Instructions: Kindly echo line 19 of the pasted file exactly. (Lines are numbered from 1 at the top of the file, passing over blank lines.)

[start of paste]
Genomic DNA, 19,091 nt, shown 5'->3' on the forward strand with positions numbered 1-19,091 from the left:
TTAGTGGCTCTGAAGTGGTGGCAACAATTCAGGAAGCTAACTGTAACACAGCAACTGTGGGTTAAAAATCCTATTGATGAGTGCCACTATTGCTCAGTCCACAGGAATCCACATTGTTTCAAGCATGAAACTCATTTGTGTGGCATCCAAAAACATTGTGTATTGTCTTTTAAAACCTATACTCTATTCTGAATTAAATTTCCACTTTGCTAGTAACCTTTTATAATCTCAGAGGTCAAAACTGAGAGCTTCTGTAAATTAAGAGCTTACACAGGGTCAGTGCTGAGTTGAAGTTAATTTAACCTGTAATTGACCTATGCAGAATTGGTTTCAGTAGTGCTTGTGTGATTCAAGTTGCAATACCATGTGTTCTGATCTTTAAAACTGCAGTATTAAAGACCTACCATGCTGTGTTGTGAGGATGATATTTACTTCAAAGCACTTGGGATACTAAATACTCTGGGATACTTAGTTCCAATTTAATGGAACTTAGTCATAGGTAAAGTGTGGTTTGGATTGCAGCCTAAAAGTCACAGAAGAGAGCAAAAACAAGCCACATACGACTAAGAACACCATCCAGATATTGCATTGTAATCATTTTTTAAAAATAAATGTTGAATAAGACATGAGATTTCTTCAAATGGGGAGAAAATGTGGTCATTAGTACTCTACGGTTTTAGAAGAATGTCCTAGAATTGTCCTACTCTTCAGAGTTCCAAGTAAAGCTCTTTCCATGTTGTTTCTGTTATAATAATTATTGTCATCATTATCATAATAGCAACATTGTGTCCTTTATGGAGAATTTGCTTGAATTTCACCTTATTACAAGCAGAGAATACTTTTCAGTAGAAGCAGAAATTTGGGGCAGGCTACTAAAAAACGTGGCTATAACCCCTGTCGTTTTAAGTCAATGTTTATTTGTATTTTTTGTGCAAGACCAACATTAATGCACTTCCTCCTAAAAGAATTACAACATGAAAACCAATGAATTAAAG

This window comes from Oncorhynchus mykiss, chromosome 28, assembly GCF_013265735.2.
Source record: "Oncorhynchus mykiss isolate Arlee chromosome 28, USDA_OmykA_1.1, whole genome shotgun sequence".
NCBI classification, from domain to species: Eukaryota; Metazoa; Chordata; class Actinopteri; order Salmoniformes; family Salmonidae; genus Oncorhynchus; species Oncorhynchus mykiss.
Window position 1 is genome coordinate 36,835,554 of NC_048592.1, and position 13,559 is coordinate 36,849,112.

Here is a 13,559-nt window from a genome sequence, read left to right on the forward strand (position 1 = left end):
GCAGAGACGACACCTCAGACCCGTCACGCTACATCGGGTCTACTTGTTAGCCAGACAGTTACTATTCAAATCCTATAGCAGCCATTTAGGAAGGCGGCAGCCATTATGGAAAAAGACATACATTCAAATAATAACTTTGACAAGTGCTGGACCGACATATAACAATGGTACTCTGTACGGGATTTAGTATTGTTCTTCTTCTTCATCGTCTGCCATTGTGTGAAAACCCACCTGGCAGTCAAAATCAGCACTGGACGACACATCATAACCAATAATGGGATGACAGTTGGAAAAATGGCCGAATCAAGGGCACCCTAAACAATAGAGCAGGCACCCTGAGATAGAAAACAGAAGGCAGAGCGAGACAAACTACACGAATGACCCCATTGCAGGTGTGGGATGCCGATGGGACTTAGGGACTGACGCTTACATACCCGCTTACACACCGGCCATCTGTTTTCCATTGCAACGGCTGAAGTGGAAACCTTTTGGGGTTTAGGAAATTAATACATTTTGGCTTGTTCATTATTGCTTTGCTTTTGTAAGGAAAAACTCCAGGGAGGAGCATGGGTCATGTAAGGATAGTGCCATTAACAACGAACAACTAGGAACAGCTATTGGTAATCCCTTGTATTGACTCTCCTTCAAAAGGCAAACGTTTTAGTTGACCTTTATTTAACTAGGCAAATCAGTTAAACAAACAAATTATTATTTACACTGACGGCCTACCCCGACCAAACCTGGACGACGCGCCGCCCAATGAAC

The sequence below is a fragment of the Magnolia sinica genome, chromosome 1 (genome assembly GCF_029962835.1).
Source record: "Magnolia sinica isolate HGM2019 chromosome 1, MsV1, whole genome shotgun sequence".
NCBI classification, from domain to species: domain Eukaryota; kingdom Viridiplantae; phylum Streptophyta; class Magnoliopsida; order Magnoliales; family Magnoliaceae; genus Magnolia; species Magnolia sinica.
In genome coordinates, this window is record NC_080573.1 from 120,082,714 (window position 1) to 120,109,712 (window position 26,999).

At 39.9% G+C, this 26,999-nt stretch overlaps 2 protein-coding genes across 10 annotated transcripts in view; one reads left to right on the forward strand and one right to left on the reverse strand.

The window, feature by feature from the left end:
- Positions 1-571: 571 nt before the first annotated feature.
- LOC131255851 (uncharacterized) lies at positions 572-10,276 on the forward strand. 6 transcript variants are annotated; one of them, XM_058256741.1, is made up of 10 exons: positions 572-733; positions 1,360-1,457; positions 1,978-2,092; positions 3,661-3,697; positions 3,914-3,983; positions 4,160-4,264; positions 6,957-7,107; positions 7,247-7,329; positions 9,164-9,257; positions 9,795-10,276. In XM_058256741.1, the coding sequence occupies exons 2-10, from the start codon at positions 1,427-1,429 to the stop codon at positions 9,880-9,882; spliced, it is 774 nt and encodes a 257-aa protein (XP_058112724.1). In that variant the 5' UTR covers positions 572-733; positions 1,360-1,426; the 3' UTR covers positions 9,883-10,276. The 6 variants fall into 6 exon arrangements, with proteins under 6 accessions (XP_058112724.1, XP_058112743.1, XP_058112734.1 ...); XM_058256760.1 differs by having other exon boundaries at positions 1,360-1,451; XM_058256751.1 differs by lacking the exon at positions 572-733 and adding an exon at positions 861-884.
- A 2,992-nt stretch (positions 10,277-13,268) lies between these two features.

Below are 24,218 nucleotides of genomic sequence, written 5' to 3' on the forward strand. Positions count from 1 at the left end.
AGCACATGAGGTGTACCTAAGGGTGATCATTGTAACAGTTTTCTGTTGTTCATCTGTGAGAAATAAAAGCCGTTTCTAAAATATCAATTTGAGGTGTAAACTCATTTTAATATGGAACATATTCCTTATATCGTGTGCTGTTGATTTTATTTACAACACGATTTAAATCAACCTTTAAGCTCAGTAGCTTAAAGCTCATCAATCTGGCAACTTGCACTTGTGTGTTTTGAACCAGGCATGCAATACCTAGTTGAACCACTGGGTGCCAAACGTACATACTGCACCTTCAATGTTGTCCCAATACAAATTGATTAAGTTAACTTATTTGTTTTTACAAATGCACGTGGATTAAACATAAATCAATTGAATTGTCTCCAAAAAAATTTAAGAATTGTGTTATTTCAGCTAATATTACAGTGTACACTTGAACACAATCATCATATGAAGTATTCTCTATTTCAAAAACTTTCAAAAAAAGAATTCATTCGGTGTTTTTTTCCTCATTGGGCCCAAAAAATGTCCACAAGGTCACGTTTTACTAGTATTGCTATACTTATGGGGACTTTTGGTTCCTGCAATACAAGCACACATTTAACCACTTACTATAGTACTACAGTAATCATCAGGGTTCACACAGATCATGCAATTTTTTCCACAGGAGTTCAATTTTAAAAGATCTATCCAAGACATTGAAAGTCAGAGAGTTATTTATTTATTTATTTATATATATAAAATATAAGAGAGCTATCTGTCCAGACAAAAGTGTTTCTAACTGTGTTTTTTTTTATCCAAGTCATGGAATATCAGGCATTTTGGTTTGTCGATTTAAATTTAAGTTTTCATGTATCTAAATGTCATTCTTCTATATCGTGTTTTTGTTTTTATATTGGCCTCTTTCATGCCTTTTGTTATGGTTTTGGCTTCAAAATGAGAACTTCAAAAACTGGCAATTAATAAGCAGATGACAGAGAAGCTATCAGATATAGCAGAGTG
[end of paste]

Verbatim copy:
AGCACATGAGGTGTACCTAAGGGTGATCATTGTAACAGTTTTCTGTTGTTCATCTGTGAGAAATAAAAGCCGTTTCTAAAATATCAATTTGAGGTGTAAACTCATTTTAATATGGAACATATTCCTTATATCGTGTGCTGTTGATTTTATTTACAACACGATTTAAATCAACCTTTAAGCTCAGTAGCTTAAAGCTCATCAATCTGGCAACTTGCACTTGTGTGTTTTGAACCAGGCATGCAATACCTAGTTGAACCACTGGGTGCCAAACGTACATACTGCACCTTCAATGTTGTCCCAATACAAATTGATTAAGTTAACTTATTTGTTTTTACAAATGCACGTGGATTAAACATAAATCAATTGAATTGTCTCCAAAAAAATTTAAGAATTGTGTTATTTCAGCTAATATTACAGTGTACACTTGAACACAATCATCATATGAAGTATTCTCTATTTCAAAAACTTTCAAAAAAAGAATTCATTCGGTGTTTTTTTCCTCATTGGGCCCAAAAAATGTCCACAAGGTCACGTTTTACTAGTATTGCTATACTTATGGGGACTTTTGGTTCCTGCAATACAAGCACACATTTAACCACTTACTATAGTACTACAGTAATCATCAGGGTTCACACAGATCATGCAATTTTTTCCACAGGAGTTCAATTTTAAAAGATCTATCCAAGACATTGAAAGTCAGAGAGTTATTTATTTATTTATTTATATATATAAAATATAAGAGAGCTATCTGTCCAGACAAAAGTGTTTCTAACTGTGTTTTTTTTTATCCAAGTCATGGAATATCAGGCATTTTGGTTTGTCGATTTAAATTTAAGTTTTCATGTATCTAAATGTCATTCTTCTATATCGTGTTTTTGTTTTTATATTGGCCTCTTTCATGCCTTTTGTTATGGTTTTGGCTTCAAAATGAGAACTTCAAAAACTGGCAATTAATAAGCAGATGACAGAGAAGCTATCAGATATAGCAGAGTG